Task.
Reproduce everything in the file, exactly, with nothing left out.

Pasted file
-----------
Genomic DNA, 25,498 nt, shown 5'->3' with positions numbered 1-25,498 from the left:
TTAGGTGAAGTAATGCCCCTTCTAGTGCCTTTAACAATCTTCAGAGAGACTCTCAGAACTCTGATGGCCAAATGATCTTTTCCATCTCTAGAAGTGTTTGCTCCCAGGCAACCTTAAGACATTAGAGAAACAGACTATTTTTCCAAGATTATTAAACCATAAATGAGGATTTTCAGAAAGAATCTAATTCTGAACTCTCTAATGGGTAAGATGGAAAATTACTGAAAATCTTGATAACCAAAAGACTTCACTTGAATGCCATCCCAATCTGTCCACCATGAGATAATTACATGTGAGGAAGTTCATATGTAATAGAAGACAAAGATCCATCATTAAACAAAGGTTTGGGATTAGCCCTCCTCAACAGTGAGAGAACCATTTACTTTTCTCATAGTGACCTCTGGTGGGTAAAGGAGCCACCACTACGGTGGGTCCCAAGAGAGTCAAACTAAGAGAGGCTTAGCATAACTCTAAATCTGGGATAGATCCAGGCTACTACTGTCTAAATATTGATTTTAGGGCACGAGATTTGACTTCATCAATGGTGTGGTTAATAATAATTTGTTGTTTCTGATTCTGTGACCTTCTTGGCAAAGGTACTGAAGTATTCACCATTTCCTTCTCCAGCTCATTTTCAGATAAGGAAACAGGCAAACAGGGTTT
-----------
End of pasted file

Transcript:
Genomic DNA, 25,498 nt, shown 5'->3' with positions numbered 1-25,498 from the left:
TTAGGTGAAGTAATGCCCCTTCTAGTGCCTTTAACAATCTTCAGAGAGACTCTCAGAACTCTGATGGCCAAATGATCTTTTCCATCTCTAGAAGTGTTTGCTCCCAGGCAACCTTAAGACATTAGAGAAACAGACTATTTTTCCAAGATTATTAAACCATAAATGAGGATTTTCAGAAAGAATCTAATTCTGAACTCTCTAATGGGTAAGATGGAAAATTACTGAAAATCTTGATAACCAAAAGACTTCACTTGAATGCCATCCCAATCTGTCCACCATGAGATAATTACATGTGAGGAAGTTCATATGTAATAGAAGACAAAGATCCATCATTAAACAAAGGTTTGGGATTAGCCCTCCTCAACAGTGAGAGAACCATTTACTTTTCTCATAGTGACCTCTGGTGGGTAAAGGAGCCACCACTACGGTGGGTCCCAAGAGAGTCAAACTAAGAGAGGCTTAGCATAACTCTAAATCTGGGATAGATCCAGGCTACTACTGTCTAAATATTGATTTTAGGGCACGAGATTTGACTTCATCAATGGTGTGGTTAATAATAATTTGTTGTTTCTGATTCTGTGACCTTCTTGGCAAAGGTACTGAAGTATTCACCATTTCCTTCTCCAGCTCATTTTCAGATAAGGAAACAGGCAAACAGGGTTT